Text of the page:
A prominent Libyan official associated with the opposition forces now taking over the North African nation hinted this week that relations between post-Gaddafi Libya and Israel could be warm.
Ahmad Shabani, son of an advisor to Libya's former king, has in recent weeks acted as a spokesman for Libyan opposition forces in numerous mainstream media interviews.
While it is still unclear how much influence Shabani will wield when the regime of dictator Muammar Gaddafi is fully overthrown, it appears he does have a certain degree of clout.
In an interview with Israeli newspaper Ha'aretz, Shabani suggested he and others like him will use their influence to foster warm relations with Israel, and already see the Jewish state as a potential ally in their quest for freedom.
"We are asking Israel to use its influence in the international community to end the tyrannical regime of Gadhafi and his family," Shabani told Ha'aretz.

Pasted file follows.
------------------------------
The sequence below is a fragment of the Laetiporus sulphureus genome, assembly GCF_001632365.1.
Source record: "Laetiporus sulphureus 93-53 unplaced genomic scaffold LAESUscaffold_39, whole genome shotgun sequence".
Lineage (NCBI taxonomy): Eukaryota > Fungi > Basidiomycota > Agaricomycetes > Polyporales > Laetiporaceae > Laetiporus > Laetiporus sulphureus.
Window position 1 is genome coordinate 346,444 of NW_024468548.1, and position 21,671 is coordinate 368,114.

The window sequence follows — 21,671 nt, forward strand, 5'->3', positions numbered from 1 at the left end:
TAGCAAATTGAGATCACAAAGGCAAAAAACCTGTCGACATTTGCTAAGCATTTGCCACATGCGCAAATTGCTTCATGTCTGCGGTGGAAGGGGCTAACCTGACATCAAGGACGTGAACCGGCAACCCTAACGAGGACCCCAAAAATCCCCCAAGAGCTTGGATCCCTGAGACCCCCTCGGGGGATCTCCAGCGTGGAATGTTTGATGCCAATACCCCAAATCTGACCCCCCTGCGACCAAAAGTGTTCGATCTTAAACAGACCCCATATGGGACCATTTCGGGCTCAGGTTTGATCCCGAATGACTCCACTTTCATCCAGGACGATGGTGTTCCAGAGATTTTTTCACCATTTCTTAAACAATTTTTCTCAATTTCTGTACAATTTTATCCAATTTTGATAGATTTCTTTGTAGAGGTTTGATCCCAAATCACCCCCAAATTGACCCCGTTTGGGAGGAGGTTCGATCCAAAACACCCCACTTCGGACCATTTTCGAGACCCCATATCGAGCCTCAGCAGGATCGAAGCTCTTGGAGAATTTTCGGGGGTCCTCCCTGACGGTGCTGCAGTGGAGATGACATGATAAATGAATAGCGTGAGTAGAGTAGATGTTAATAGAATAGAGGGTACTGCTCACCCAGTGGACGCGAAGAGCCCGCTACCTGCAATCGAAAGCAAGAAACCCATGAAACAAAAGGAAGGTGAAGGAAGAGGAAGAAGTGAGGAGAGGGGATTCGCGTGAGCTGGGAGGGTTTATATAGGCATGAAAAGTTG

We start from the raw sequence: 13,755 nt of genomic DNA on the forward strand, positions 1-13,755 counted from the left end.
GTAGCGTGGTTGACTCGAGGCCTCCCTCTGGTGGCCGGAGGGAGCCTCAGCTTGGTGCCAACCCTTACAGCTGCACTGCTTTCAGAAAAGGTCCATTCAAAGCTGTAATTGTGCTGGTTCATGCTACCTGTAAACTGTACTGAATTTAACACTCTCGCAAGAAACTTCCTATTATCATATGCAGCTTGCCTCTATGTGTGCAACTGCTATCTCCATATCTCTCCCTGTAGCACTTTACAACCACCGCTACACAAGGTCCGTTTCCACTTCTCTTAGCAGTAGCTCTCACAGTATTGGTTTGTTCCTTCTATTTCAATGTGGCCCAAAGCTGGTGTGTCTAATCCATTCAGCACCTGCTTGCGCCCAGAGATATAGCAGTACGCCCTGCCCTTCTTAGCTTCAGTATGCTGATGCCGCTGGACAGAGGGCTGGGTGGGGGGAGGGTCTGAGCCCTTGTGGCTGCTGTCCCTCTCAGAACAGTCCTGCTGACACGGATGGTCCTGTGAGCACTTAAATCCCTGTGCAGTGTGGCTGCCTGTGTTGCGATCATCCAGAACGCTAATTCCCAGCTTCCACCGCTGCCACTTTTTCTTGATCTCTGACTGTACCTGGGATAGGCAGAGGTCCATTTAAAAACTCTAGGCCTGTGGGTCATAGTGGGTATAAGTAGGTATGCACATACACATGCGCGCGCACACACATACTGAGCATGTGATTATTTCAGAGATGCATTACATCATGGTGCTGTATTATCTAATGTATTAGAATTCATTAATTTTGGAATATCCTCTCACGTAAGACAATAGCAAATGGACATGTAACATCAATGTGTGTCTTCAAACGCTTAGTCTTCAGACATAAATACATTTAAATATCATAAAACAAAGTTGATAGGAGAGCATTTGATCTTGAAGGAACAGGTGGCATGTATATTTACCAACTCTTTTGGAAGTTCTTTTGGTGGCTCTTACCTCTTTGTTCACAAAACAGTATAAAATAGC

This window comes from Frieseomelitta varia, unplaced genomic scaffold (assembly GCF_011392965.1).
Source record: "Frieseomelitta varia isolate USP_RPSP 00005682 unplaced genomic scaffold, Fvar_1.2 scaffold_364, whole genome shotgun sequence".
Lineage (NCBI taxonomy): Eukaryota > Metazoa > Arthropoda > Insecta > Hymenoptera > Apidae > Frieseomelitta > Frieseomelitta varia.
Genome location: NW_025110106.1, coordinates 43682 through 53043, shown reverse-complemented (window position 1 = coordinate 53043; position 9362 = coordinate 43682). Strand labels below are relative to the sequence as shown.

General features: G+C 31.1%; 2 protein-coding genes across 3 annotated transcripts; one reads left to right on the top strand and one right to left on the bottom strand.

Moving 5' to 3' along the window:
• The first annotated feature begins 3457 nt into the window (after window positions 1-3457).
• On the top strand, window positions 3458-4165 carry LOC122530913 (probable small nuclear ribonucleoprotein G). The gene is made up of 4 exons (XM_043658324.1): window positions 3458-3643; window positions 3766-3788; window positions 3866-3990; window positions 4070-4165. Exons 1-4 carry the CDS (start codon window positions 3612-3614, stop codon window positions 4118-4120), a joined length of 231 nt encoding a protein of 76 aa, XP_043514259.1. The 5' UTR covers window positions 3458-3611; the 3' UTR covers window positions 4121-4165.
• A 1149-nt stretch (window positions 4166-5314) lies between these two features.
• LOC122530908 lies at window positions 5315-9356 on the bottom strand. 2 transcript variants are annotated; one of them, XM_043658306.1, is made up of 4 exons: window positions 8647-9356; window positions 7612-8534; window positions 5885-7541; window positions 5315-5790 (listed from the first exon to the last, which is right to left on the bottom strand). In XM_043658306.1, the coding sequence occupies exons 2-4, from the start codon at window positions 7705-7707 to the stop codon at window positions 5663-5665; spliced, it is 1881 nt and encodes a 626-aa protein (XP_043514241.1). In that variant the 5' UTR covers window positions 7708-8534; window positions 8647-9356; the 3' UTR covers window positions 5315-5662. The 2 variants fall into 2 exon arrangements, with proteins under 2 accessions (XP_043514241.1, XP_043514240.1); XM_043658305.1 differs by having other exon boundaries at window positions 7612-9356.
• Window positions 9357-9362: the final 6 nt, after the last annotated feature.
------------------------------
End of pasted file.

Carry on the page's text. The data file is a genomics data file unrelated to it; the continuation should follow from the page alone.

The newspaper asked Shabani if, once the dust settles, his nation will officially recognize Israel.
"That is a very sensitive question," Shabani responded. "The question is whether Israel will recognize us."
Israel has already ingratiated itself to a certain degree with the Libyan rebels.
When the Libyan uprising first got underway in February, an Israeli musician used clips of a defiant Gaddafi speech to create a catchy music video that prompty went viral on video-sharing mega-site YouTube.
The Libyan rebels quickly took notice of Noy Alooshe's video titled "Zenga Zenga" and made it their anthem.
Alooshe later told Israel's Channel 2 News that at least one Libyan rebel had written to him and vowed to play Zenga Zenga from loudspeakers in Tripoli after Gaddafi was captured or killed.